Thicke and Williams can’t Give It Up
Intellectual property headlines were dominated this week - well, apart from Managing IP revealing the winners of its Global Awards - by the verdict in the Blurred Lines copyright case.
Robin Thicke and Pharrell Williams were ordered by a California jury to pay $7.4 million to the family of Marvin Gaye for infringing the 1977 hit “Got to Give It Up” with their extremely popular “Blurred Lines” song.
Thicke and Williams were ordered to pay $4 million in copyright damages plus profits attributable to infringement, $1.8 million for Thicke and $1.6 million for Williams.
An attorney for Thicke and Williams said his clients would be appealing the verdict. "We owe it to songwriters around the world to make sure this verdict doesn't stand," Howard King told Fox Business News. "My clients know that they wrote the song Blurred Lines from their hearts and souls and no other source… We are going to exercise every post-trial remedy we have to make sure this verdict does not stand."
There was much good analysis of the ruling online, including:
- The New York Times: What’s Wrong With the ‘Blurred Lines’ Copyright Ruling
- The 1709 Blog analysis of the New York Times article: What’s Wrong With the ‘Blurred Lines’ Copyright Ruling?
- Hollywood reporter: Marvin Gaye Family Lawyer: How I Won the 'Blurred Lines' Trial (Guest Column)
- Vulture: A Copyright Expert Explains the ‘Blurred Lines’ Ruling
UK moves towards plain packaging
UK MPs have voted in favour of introducing plain packaging for cigarettes in the UK, reports the BBC. If approved by the House of Lords, plain packaging would come into force on cigarette packs in 2016.
It was approved in the House of Commons by a 367-113 vote.
If enacted, the UK would join the Irish Republic, which passed a similar law earlier this month, and Australia, which introduced plain packaging in 2012.
HP feels Alice’s wrath
Hewlett-Packard had four of its patents invalidated by a California federal judge this week in a case against software company ServiceNow, reports Reuters.
The court said that four of the eight patents in the case were too abstract, citing the Supreme Court’s Alice v CLS Bank decision.
Hewlett-Packard responded in a statement: “We are disappointed in the court’s ruling, and are considering next steps as this is a rapidly evolving area of the law.”
Alice has a long way to go to become one of the most cited-cases of all time, however. A Patently-O blog post this week revealed the most-cited Supreme Court decisions decided between 2005 and 2015. Alice sits 21st on the list at the moment, with 2007’s KSR Intern v Teleflex obviousness decision top.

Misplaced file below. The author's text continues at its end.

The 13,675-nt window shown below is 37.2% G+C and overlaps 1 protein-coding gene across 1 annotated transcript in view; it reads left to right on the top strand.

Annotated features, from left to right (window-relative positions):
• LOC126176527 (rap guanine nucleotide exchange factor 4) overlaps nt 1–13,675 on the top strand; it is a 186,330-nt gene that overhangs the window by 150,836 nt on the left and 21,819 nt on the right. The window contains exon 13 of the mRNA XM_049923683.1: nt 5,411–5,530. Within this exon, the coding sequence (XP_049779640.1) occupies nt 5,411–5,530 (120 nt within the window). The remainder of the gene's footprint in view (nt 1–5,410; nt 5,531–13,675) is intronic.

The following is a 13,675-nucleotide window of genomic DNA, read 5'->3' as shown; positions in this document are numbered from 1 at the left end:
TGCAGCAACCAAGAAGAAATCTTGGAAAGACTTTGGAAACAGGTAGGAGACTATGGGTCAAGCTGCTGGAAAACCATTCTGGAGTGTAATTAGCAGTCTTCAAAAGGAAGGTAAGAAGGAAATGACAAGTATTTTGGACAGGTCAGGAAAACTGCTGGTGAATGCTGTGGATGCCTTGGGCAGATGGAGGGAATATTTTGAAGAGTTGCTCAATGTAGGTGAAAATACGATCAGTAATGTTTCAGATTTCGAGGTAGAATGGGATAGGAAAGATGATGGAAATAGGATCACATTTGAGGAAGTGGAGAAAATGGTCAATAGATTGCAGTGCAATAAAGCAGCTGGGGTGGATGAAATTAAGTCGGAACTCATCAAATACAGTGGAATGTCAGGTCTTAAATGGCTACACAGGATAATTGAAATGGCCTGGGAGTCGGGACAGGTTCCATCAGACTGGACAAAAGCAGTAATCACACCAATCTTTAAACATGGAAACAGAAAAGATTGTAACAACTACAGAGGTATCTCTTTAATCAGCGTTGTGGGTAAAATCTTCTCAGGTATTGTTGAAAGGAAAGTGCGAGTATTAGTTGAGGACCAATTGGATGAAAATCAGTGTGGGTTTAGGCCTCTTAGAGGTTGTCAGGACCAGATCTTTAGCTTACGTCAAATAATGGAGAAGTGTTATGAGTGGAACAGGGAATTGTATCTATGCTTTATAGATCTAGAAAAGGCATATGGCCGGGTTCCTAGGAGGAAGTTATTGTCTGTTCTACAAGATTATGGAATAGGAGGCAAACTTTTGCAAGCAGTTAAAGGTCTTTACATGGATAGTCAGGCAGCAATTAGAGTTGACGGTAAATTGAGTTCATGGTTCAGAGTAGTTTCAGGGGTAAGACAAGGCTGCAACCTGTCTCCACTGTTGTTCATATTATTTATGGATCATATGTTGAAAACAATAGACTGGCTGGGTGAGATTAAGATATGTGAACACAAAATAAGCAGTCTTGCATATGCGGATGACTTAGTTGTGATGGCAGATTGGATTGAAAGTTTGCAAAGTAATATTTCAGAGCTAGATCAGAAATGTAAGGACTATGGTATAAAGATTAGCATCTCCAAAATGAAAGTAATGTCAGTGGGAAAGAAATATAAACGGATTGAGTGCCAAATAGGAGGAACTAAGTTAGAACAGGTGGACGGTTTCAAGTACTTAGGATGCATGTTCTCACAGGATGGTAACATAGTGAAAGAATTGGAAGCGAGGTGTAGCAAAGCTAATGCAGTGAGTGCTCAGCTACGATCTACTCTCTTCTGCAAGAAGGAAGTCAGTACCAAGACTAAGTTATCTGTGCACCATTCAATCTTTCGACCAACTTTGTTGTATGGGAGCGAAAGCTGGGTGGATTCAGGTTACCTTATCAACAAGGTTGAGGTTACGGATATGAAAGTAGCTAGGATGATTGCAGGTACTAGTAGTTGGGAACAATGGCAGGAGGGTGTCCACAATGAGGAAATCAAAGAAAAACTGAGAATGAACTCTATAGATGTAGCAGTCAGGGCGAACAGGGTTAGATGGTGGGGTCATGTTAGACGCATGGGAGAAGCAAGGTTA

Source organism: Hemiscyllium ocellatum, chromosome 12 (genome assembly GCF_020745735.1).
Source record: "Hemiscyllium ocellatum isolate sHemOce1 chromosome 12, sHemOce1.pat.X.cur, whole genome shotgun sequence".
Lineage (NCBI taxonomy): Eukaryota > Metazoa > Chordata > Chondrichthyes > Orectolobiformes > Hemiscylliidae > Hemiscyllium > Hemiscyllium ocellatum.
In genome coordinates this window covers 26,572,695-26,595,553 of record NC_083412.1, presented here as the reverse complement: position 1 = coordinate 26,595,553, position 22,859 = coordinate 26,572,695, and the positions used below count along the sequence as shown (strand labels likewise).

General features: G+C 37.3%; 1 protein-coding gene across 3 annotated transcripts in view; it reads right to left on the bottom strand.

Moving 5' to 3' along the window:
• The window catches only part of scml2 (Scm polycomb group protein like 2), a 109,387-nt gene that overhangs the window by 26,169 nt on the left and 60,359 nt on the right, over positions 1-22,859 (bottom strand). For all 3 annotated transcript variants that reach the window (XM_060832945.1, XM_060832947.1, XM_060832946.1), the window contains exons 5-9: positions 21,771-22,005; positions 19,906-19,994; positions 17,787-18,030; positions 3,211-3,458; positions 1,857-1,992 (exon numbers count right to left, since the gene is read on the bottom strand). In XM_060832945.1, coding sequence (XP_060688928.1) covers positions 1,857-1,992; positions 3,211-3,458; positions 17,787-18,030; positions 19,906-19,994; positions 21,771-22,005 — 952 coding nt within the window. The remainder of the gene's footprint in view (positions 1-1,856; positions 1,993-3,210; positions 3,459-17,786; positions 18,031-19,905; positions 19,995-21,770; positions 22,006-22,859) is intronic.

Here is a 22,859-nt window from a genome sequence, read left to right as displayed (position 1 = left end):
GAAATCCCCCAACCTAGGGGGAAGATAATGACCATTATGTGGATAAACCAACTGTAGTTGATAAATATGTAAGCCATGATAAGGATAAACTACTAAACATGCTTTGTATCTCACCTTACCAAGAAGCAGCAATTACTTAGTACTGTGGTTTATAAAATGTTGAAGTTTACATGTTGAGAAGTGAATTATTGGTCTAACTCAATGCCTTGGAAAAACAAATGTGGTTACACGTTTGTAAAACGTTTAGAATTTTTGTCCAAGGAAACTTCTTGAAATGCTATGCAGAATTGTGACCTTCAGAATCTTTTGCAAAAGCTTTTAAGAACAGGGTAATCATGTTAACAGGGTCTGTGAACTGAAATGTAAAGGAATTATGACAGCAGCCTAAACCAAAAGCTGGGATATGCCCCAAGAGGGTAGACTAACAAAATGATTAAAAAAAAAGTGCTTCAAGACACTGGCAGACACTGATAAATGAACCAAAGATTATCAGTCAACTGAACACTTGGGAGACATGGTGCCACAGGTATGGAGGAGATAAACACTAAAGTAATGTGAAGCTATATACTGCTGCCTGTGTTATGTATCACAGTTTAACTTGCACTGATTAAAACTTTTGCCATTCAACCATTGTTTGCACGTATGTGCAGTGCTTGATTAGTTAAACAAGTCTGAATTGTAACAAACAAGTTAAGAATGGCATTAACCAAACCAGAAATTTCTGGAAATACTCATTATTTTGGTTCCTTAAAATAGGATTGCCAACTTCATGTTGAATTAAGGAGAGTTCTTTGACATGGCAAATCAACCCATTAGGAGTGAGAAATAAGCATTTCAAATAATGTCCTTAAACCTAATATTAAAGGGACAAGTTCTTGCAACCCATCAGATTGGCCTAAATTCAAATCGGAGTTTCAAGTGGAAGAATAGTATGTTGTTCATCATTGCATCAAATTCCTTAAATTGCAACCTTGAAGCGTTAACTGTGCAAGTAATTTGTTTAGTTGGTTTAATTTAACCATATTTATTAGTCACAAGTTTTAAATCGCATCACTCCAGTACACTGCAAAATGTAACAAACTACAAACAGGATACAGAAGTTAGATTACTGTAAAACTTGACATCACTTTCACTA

Patently-O’s Dennis Crouch expects Alice to rise in the rankings but Nautilus (17th) to fall, based on the Federal Circuit’s treatment of the cases.
The blog post-added: “KSR has actually rocketed to the position of most-cited Supreme Court patent case of all time followed by Markman (1996); US Gypsom (1948) (antitrust-patent); Graham v Deere (1966); and Warner-Jenkinson (1997).”
Kraftwerk power up lawsuit
The co-founder of German techno pioneers Kraftwerk is suing a Dresden-based maker of a portable charger.
A company called eZelleron raised more than $1.5 million on Kickstarter for a portable power supply that can provide weeks of charge for mobile phones, tablets and other electronic devices. The problem: it called the product “Kraftwerk”.
Ralf Hutter owns the trade mark registration on “Kraftwerk” for use in connection with music and related goods and services. He also owns the US trade mark for Kraftwerk for clothing, prerecorded music such as CDs, video cassettes and the like.
Hutter’s complaint, submitted by Venable, says eZelleron is taking advance orders for the Kraftwerk charging device, and that consumers are likely to assume there is a connection, association or relationship to the band.
Kraftwerk is German for “power station”, which the Hollywood Reporter suggested means eZelleron can say makes its name descriptive and therefore Hutter will have to show secondary meaning.
Hugs all round
Disney this week was foiled by a Texas judge in its efforts to win on summary judgment a trade mark case arising from its Lotso evil bear character in Toy Story 3, reports the Hollywood Reporter.
Diece-Lisa Industries objected to the character because it owns a trade mark to “Lots of Hugs” and has been licensing it to stuffed bears. It initially objected to the character itself and sought an injunction on its future use. It then changed tack and targeted Toy Story 3 merchandise.
Disney argued that Diece-Lisa has not met the burden of proof on consumer confusion. It also claimed "Lotso looks nothing like Plaintiff's puppets".
Judge Roy Payne said: "Neither party disputes that the likelihood of confusion prong of trademark infringement is a question of fact that is almost always left to the jury to decide.”
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